*In 1823, Jan Evangelista Purkinje, anatomy professor at the University of Breslau, published his thesis discussing nine fingerprint patterns. However, Purkinje made no mention of the value of fingerprints for personal identification.
*The English began using fingerprints in July 1858 when Sir William James Herschel, Chief Magistrate of the Hooghly District in Jungipoor, India, first used fingerprints on native contracts. On a whim, and without thought toward personal identification, Herschel had Rajyadhar Konai, a local businessman, impress his hand print on a contract.
This is probably the first time fingerprints were used for personal identification , though they did not think from that perspective and only tried to frighten him by blackmailing Konai about his hand print time and again.
*Professor Paul-Jean Coulier in Paris, published his observations that latent fingerprints can be developed on paper by iodine fuming. He also explained how to preserve (fix) such developed impressions and mentioning the potential for identifying suspects’ fingerprints by use of a magnifying glass.
*American microscopist Thomas Taylor proposed that finger and palm prints left on any object might be used to solve crimes.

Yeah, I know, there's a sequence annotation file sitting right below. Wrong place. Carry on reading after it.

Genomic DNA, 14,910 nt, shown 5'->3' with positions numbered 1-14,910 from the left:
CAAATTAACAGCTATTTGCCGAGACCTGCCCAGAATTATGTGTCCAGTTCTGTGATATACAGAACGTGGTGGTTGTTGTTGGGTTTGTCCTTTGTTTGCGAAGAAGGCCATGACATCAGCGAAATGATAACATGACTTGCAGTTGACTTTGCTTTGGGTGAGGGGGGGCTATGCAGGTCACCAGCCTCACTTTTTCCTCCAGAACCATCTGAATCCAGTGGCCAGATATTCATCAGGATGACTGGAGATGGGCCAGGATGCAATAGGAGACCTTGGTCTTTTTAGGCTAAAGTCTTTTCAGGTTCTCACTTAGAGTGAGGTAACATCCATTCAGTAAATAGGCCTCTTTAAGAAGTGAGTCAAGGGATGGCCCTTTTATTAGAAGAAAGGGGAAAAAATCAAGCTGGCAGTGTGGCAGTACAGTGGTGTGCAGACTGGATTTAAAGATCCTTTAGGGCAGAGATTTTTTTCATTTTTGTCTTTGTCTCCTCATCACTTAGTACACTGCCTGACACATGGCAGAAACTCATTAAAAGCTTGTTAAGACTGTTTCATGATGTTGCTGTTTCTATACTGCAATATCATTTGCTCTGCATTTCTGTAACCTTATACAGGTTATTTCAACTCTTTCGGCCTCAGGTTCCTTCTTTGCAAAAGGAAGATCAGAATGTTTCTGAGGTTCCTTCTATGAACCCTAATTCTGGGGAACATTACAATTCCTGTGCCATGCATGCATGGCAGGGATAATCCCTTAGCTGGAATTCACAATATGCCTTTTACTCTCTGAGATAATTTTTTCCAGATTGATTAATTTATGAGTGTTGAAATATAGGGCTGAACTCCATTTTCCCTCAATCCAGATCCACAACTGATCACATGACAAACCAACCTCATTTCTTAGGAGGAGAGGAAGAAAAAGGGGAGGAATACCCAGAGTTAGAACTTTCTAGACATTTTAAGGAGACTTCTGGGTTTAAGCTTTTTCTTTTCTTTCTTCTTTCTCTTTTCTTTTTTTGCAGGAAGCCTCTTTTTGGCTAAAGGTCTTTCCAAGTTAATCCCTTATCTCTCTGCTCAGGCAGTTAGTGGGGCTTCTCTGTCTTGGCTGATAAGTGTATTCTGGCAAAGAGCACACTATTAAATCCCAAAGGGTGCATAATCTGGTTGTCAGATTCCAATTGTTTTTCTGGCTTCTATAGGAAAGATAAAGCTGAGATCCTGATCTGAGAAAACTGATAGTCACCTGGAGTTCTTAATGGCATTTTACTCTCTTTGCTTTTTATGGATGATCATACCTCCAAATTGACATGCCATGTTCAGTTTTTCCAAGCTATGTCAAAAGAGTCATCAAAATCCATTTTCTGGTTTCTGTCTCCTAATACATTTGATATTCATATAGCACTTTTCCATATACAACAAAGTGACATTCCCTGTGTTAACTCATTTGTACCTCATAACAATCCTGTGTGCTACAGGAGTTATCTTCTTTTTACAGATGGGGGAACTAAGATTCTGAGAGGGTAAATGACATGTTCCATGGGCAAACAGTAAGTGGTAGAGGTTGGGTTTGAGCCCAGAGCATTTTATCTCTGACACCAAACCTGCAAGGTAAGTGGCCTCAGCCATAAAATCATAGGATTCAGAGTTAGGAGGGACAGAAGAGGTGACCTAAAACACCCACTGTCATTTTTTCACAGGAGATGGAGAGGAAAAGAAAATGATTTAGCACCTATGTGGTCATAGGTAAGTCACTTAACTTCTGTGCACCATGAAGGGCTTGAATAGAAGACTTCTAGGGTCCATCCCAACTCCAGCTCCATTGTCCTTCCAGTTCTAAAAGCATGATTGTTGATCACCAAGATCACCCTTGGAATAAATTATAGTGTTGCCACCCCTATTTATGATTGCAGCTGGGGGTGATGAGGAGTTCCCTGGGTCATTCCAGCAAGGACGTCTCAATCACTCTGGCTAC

*During the 1870s, Dr. Henry Faulds, the British Surgeon-Superintendent of Tsukiji Hospital in Tokyo, Japan, took up the study of “skin-furrows” after noticing finger marks on specimens of “prehistoric” pottery. He forwarded his finding and sought help from Sir Charles Darwin. Sir Darwin told Faulds that he wont be able to help him but can send the study to his cousin Francis Galton.
*In 1882, Alphonse Bertillon, clerk in the police department in Paris, devised a system of classification, known as anthropometry or the Bertillon System, using measurements of parts of the body.
This classification was based on eleven measurements of the body by metric system such as head length, head width, length of the middle finger, length of the left foot; and length of the forearm from the elbow to the tip of the middle finger. Bertillon also established a system of photographing faces – what became known as mugshots.